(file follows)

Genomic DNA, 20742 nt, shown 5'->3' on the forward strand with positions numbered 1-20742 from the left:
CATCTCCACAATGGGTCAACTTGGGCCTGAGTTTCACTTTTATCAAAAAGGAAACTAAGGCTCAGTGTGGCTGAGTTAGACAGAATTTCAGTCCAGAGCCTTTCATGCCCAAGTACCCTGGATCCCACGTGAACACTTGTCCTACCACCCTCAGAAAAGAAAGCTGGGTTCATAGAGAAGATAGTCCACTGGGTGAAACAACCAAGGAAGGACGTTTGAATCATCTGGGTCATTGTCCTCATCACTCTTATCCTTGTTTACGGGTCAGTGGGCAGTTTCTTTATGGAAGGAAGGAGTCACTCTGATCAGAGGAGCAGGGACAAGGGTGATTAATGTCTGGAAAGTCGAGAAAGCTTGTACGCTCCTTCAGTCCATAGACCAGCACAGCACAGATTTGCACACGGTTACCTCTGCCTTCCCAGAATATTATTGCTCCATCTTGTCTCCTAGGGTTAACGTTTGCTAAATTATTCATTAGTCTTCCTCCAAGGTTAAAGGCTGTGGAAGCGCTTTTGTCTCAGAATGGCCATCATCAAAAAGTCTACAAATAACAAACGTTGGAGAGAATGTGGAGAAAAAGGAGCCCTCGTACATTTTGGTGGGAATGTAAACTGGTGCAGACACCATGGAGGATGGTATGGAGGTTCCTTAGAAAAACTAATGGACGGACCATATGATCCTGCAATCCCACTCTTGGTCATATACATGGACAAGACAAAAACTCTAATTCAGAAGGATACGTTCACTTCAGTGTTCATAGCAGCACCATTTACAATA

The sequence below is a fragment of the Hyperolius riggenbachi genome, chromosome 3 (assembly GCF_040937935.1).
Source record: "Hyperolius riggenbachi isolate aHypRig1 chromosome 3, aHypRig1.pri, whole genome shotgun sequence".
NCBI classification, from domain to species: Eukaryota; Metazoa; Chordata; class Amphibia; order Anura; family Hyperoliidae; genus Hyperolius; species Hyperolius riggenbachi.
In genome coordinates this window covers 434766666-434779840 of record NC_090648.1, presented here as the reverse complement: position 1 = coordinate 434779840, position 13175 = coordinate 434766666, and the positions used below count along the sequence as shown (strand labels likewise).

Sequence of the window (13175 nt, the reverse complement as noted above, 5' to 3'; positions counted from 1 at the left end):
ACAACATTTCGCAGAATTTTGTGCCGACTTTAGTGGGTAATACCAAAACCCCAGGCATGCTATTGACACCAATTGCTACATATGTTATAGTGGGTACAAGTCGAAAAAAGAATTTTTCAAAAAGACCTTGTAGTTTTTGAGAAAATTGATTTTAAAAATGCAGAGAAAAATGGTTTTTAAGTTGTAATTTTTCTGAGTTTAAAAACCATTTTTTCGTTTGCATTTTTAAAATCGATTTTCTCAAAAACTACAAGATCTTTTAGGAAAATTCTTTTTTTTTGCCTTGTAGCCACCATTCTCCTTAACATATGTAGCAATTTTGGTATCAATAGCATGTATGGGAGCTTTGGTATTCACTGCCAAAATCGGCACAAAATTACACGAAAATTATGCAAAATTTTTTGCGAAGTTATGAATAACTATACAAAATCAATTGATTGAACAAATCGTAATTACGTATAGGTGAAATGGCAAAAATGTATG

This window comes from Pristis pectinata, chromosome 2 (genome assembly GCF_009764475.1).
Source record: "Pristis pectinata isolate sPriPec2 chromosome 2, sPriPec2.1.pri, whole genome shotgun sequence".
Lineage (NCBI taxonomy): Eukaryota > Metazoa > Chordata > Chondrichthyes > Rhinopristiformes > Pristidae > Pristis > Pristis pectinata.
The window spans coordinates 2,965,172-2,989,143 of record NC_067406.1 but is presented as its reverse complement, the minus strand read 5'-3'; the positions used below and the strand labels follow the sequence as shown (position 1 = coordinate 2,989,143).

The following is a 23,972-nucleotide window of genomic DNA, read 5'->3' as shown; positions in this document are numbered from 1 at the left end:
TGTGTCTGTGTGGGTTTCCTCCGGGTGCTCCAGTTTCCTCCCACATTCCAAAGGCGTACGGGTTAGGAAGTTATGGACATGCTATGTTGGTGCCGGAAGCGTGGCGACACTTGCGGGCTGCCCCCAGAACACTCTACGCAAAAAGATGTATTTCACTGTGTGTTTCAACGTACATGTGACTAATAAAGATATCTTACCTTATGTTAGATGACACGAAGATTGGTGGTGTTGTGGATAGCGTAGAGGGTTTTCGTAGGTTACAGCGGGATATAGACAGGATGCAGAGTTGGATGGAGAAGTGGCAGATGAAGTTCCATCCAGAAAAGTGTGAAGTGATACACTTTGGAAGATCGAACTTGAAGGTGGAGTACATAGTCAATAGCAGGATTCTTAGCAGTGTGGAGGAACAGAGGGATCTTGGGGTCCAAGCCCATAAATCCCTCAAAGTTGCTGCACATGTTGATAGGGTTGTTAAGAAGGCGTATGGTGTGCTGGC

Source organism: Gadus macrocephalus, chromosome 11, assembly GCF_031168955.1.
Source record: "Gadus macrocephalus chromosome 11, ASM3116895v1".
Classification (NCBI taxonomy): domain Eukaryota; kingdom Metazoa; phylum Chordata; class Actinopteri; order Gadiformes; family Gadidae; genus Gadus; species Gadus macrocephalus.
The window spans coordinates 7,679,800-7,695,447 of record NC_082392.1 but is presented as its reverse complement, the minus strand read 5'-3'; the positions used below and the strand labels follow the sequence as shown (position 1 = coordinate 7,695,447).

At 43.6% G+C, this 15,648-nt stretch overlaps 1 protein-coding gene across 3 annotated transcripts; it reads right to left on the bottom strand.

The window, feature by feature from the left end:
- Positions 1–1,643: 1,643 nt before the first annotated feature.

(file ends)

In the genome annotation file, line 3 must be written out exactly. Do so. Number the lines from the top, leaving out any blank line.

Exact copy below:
The sequence below is a fragment of the Hyperolius riggenbachi genome, chromosome 3 (assembly GCF_040937935.1).